Human beings (us) are the smartest creatures on the planet, I don’t care what you dolphin lover’s have to say. We have logic. (good for poker) We have reasoning. (good for poker) We have emotion. (ummm…)
Unfortunately our rational minds are often trumped by our emotions/wishful thinking/drunken state. Which leads us to the topic of today’s post: logical fallacies and how they can be applied to poker and gambling.
The Gambler’s Fallacy: This was an obvious choice to start off my list. It comes into play when you believe that your chances of winning increase with each consecutive loss. We want this to be true, but it isn’t. A coin that has landed on heads twenty times is a rarity, but it doesn’t make the chances of tails coming up next anymore than 50/50. Past occurrences can never change something with a fixed probability. In other words, throw out your roulette strategy.
Illusion of Control: This is a BIG one! It is overestimating the role of skill and underestimating the role of chance in a given game. I have known many players that attribute their wins to skill and their losses to bad luck. This is a very egotistical move of which even the TV players are guilty…I suppose that the fact they are on TV is what inflated their ego. Poker is, in part, a game of chance. You can only blame yourself and your opponent for a loss, and you can only adjust for yourself.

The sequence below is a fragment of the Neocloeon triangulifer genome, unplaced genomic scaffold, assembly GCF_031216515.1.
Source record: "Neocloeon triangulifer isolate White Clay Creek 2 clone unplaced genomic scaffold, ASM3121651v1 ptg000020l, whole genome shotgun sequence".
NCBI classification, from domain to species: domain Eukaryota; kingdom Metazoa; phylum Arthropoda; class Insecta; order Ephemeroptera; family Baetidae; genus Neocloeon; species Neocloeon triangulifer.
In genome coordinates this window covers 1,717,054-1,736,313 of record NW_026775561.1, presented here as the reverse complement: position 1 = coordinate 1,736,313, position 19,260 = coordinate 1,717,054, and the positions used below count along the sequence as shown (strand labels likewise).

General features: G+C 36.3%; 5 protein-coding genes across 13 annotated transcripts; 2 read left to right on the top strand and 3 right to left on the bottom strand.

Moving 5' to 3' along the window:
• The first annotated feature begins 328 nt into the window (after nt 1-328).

Going along with the illusion of control is hindsight bias. This is evaluating a decision as good or bad depending on whether it led to a win or a loss. Example: I made the right move in chasing the straight, it came! You may have been way behind for the bet that was asked of you, and if you were, it was a bad decision regardless of outcome.
Availability Error: This is the tendency to focus on the good, unusual, or easily remembered experiences, while forgetting the bad, common, or less available ones. Players often feel they are ahead in a hand because they want to be. Most the bad beats you hear people complain about probably weren’t as bad as they make it out. Hearing that someone has won the lottery sticks in our mind more than hearing that someone has lost…and lost…and lost. The draw to the long shot comes to mind. The overvaluing of high gain, low probability wagers and the undervaluing low gain, high probability wagers is a bad idea just on the fact that your profit will be less due to the high percentage rake on the one-time gain. Think of the taxes on lotto winnings for a macro example.
Mis-atribution of cause: If you have played poker as long as I have, you may have seen some unusual occurrences. The same guy dealt rockets two or three times in a row. Monster hands going up against each other. Someone going on a ten hand winning streak complete with showdowns. These are unlikely events that may make you cry foul, but then again, eventually these things just happen.
I get by with a little help from my facts...